Location: Stamerbos 34, Almere, The Netherlands
Architect: Bas ten Brinke
Client: 70F architecture
Design date: 2007
Completion date: 2013
Built area: 400m2
Photographer: Luuk Kramer
Text provided by the architects:
Work on progress Villa Stamerbos offers a new window on living and working Private and public. Two apparently contradictory domains that in these times of working from home, social media, and ‘outdoor becomes indoor’-architecture, increasingly intermingle. Is there still a boundary? And if so, where is it?
Villa Stamerbos is a building that is investigating this question. In an understated way, it explores the boundary between living and working, inside and outside, private and sharing. Situated in a spacious residential area on the outskirts of Almere the building is perfectly located for all users. For staff that mainly live in Almere city center, it is accessible within twenty minutes by bicycle, for customers who park on the wide avenue (Stamerbos) at which the villa lays, and for its residents who walk to the top of the dike or into the forest within a heartbeat.
From the outside villa, Stamerbos seems to disappear into its surroundings. The grey facade has the color of the Dutch sky and is interrupted only by a small window on the first floor and a recessed entrance on the ground floor. This gives the building the appearance of a fortress; monolithic and uninviting. The interior, however, is characterized by openness. Both the patio as two sides of the ground floor are fully glazed and most of the rooms flow into each other. The use of materials in the interior is reserved. The walnut veneered permanent interior parts complement the power floated concrete floors. The concrete columns have the rough grain of raw wood and are at odds with the charming, metal rods that let you control the lighting. The warm, concrete-colored curtains reflect sunlight so that the house remains cool in summer and patinated taps give the main bathroom a natural look. Because most walls consist of doors behind which is storage space, the interior has no loose closets. This adds to the serene atmosphere of the whole. The ground floor is defined as the living area. The glass front door opens into a spacious hall, which comes across as undefined space. From the doorway, you see the glass courtyard, behind which the dining room is, adjacent to the garden. To the right of the courtyard is the square, lower-laying living room with its fireplace. The free-hanging chimney works as a space-separation for the adjacent dining room. The kitchen with cooking island from recycled plastic cups flows over into the dining room. The three areas are linked by a twenty-meter long glass facade that overlooks the park-like landscaped garden. On the street side of the ground floor are five closable rooms. First, the TV room with its leather back wall (this could possibly be furnished as a bedroom, or as a lounge area for the staff because of the direct connection to the staff entrance). In addition a bathroom, a laundry room, a storage room, and the master bedroom. The master bedroom starts with a walk-in closet at the entrance behind which on one side is the bathroom and on the other side of the bedroom. The bedroom has a central workstation, which also works as a room divider. The bathroom is adjacent to the rose garden on the south and has a great deal of privacy. In the summer, the sliding door can be opened and a lavender smell blows inside. The first floor is half as large as the ground floor and is furnished as an office. It can be reached via the living area, but also through the staff entrance on the side of the building. The staircase splits itself between the floors, which emphasizes the separation between work and home. When coming up, the first room one enters is the bright meeting room, then a technical unit with boiler room, kitchenette and printer corner, and finally the office with space that fits four to six people. The first floor is closable by a sliding door at the top of the stairs. Next to the stairs, above the TV room, the boardroom is situated. Between this and the meeting room is a fully equipped bathroom. The first floor is designed so it can easily be converted into a living area. While the rose garden is a flourishing body of color, the rest of the garden is laid out as a green park. Several terraces lay around the small central lake, mixed with different solitary trees. The outbuilding on the edge of the lake is equipped with a living room, bathroom, kitchenette, and studio. Through a separate door, one will find the garden storage room. Private and public ... Villa Stamerbos rejects the old idea that private and public are two separate domains. In fact, it lets them both merge into one another in every way possible. Elegantly it connects Working with Living, Inside with Outside and Private with Public. It is a reflection of our Facebook society, our changing perception of what is Private, and the trend that we are increasingly willing to share. Villa Stamerbos shows that the seemingly clashing characters of Private and Public can have a harmonious marriage, in which transparency and flexibility bring out the best of both.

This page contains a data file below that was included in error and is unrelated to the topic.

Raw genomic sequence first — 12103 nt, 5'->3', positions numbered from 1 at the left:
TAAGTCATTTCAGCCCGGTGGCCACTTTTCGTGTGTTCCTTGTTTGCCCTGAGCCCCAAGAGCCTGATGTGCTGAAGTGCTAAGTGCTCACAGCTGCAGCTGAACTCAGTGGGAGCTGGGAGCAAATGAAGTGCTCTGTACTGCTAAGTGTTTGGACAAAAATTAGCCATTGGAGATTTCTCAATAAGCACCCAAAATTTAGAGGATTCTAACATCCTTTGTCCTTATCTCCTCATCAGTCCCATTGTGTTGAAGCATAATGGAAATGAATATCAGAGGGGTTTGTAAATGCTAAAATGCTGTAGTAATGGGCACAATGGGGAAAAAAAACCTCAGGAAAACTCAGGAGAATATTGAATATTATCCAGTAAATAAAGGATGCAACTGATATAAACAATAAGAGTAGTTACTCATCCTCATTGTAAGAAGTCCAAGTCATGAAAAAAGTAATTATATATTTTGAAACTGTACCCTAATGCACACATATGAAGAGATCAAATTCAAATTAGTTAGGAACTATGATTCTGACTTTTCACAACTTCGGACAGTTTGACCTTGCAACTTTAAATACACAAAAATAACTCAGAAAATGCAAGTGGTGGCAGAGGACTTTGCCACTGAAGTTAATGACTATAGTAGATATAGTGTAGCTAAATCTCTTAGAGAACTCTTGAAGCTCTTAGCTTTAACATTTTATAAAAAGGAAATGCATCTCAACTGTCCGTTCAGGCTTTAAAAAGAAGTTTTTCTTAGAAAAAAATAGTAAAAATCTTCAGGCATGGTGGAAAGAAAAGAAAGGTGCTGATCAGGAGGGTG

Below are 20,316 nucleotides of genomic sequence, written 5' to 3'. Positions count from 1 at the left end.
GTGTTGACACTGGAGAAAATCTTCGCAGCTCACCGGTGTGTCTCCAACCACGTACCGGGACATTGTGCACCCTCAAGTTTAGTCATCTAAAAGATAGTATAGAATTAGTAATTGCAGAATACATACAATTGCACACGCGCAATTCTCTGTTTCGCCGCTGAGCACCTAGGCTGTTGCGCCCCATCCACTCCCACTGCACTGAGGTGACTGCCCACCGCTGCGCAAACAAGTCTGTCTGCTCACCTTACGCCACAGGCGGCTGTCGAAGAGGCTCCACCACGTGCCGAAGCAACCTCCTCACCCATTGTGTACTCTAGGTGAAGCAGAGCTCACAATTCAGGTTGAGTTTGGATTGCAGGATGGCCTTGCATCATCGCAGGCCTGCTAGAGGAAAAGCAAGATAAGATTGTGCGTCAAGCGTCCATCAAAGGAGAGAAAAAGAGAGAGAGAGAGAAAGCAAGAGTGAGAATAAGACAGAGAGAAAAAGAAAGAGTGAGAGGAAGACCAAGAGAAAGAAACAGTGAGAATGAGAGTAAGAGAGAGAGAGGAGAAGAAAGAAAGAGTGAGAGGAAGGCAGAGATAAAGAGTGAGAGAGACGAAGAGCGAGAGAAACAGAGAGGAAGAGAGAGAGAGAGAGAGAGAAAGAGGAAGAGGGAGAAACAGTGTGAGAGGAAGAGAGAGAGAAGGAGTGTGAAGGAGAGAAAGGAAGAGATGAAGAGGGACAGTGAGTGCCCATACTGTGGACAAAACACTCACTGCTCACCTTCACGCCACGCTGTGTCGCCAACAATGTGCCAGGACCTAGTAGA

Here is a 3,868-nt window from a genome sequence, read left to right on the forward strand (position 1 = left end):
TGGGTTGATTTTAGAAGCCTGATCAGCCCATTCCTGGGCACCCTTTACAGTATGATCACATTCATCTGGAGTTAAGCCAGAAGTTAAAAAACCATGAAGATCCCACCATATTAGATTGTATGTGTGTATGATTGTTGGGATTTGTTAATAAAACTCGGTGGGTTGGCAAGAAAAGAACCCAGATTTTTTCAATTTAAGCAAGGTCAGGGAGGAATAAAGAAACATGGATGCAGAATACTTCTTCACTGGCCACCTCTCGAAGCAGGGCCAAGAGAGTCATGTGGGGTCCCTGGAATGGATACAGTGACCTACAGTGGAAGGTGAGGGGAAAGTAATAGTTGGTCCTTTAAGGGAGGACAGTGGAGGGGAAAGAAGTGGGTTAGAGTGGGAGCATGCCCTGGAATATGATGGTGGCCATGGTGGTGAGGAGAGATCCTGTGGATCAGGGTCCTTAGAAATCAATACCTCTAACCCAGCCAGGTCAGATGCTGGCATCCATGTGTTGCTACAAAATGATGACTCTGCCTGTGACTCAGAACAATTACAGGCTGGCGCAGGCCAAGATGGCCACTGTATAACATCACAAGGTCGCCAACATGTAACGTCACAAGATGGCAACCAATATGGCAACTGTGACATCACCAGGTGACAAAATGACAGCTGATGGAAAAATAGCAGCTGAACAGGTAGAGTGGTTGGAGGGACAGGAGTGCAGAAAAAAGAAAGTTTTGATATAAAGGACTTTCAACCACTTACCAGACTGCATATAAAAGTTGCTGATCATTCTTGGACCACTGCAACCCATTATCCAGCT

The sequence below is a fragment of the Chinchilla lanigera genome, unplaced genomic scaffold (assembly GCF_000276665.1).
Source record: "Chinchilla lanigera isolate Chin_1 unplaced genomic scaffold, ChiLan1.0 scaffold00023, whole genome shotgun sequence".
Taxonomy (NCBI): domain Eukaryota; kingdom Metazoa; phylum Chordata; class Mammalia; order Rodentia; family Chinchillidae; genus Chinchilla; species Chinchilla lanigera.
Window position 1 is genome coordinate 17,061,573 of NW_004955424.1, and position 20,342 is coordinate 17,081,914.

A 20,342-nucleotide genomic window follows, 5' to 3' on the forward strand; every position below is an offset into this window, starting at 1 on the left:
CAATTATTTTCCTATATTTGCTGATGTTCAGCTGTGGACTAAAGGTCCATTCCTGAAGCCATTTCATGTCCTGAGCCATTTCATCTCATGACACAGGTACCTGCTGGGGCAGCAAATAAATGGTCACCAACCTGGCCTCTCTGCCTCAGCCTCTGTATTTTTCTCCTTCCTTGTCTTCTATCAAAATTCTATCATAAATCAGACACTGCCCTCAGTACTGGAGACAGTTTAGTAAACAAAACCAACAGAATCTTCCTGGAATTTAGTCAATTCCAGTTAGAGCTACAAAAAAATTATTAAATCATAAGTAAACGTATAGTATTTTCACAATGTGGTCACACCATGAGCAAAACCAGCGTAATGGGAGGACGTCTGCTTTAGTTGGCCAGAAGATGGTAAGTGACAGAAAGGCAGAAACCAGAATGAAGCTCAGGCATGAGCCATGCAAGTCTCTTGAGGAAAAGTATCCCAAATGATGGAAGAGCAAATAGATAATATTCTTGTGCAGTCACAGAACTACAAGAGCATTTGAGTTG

This makes it the architecture of the new morality.